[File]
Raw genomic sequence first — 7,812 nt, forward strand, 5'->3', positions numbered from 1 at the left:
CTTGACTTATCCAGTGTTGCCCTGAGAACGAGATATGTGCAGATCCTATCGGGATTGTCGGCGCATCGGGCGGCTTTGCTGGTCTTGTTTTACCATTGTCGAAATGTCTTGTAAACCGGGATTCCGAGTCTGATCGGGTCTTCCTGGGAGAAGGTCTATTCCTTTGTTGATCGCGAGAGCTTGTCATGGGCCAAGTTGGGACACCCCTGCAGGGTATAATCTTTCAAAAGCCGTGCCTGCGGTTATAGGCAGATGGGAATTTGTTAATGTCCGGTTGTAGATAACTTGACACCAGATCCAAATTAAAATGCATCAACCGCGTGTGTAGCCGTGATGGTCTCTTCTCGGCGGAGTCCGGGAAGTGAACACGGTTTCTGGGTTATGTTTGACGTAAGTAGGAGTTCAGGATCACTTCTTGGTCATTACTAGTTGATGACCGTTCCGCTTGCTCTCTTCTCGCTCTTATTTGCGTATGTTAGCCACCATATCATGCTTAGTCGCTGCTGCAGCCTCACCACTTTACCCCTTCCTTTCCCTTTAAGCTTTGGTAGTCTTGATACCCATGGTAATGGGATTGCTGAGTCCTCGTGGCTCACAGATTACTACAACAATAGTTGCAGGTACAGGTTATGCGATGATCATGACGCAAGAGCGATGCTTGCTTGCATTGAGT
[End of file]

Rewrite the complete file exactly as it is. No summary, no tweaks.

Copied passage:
Raw genomic sequence first — 7,812 nt, forward strand, 5'->3', positions numbered from 1 at the left:
CTTGACTTATCCAGTGTTGCCCTGAGAACGAGATATGTGCAGATCCTATCGGGATTGTCGGCGCATCGGGCGGCTTTGCTGGTCTTGTTTTACCATTGTCGAAATGTCTTGTAAACCGGGATTCCGAGTCTGATCGGGTCTTCCTGGGAGAAGGTCTATTCCTTTGTTGATCGCGAGAGCTTGTCATGGGCCAAGTTGGGACACCCCTGCAGGGTATAATCTTTCAAAAGCCGTGCCTGCGGTTATAGGCAGATGGGAATTTGTTAATGTCCGGTTGTAGATAACTTGACACCAGATCCAAATTAAAATGCATCAACCGCGTGTGTAGCCGTGATGGTCTCTTCTCGGCGGAGTCCGGGAAGTGAACACGGTTTCTGGGTTATGTTTGACGTAAGTAGGAGTTCAGGATCACTTCTTGGTCATTACTAGTTGATGACCGTTCCGCTTGCTCTCTTCTCGCTCTTATTTGCGTATGTTAGCCACCATATCATGCTTAGTCGCTGCTGCAGCCTCACCACTTTACCCCTTCCTTTCCCTTTAAGCTTTGGTAGTCTTGATACCCATGGTAATGGGATTGCTGAGTCCTCGTGGCTCACAGATTACTACAACAATAGTTGCAGGTACAGGTTATGCGATGATCATGACGCAAGAGCGATGCTTGCTTGCATTGAGT